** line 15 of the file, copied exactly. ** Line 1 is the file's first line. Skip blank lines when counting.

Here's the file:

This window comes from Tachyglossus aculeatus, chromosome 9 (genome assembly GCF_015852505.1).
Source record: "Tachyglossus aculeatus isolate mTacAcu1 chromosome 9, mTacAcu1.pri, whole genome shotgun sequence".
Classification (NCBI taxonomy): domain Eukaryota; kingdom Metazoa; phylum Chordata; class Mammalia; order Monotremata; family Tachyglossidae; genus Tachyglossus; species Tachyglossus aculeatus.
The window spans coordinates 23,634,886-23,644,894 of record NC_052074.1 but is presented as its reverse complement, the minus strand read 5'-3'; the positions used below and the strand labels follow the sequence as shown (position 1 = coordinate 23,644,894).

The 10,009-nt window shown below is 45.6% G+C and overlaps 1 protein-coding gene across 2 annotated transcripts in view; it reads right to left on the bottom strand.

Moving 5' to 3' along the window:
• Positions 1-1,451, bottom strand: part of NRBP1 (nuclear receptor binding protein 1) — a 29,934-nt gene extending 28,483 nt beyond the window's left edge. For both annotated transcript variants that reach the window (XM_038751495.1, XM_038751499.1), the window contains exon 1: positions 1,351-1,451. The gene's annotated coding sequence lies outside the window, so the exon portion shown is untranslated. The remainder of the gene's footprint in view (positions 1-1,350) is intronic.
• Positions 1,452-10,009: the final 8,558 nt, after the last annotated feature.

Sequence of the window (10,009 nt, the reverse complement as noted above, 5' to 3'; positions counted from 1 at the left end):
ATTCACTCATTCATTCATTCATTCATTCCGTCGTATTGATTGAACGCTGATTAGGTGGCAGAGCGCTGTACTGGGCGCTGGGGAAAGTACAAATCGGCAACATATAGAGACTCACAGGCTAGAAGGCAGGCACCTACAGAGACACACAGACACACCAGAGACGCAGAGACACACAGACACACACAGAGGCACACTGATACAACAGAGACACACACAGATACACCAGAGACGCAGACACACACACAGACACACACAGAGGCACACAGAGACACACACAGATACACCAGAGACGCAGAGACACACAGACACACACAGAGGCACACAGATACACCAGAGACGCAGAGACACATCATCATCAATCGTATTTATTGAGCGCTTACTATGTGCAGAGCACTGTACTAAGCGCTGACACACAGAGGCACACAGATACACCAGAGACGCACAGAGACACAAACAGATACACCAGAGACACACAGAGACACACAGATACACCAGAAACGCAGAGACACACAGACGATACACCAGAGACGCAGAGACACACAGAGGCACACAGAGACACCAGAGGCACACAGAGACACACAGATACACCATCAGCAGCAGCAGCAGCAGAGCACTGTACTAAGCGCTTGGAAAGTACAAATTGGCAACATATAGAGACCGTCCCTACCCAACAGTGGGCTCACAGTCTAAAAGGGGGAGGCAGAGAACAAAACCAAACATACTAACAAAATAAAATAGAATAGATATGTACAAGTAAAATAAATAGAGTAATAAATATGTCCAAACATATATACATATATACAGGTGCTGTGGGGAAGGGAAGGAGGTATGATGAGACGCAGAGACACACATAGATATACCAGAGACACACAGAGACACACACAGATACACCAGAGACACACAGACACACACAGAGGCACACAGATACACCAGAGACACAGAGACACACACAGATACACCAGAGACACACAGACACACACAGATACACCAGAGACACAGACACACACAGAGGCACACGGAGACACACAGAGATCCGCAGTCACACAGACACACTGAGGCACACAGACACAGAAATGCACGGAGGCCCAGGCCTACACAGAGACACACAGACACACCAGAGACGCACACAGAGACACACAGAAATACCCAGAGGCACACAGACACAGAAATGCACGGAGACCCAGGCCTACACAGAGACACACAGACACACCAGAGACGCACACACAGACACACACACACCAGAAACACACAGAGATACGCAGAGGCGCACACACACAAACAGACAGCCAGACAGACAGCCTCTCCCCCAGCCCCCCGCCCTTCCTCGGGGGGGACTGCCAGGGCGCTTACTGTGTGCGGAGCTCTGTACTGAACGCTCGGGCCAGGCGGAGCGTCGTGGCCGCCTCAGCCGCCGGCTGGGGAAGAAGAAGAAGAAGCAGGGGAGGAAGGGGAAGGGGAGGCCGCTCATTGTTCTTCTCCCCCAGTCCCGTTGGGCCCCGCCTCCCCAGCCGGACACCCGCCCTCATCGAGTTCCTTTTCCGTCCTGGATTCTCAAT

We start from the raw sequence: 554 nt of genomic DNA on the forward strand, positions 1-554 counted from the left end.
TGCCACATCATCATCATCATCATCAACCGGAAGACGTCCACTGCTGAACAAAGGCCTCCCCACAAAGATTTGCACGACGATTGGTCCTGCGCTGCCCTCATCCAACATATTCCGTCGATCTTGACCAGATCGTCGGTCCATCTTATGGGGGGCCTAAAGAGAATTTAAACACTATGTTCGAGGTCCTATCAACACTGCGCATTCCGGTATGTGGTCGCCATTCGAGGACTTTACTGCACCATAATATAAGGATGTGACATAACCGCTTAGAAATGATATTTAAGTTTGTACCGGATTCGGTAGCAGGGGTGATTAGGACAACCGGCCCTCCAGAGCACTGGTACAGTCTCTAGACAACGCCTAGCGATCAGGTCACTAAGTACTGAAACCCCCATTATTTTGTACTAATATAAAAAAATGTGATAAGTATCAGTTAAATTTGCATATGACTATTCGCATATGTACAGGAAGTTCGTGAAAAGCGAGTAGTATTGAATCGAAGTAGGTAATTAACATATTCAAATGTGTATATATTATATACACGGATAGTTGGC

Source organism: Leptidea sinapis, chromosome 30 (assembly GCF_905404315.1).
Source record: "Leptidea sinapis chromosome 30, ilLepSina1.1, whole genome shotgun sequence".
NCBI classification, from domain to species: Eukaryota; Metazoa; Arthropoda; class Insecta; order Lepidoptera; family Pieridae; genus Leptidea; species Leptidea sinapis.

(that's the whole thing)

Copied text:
NCBI classification, from domain to species: Eukaryota; Metazoa; Arthropoda; class Insecta; order Lepidoptera; family Pieridae; genus Leptidea; species Leptidea sinapis.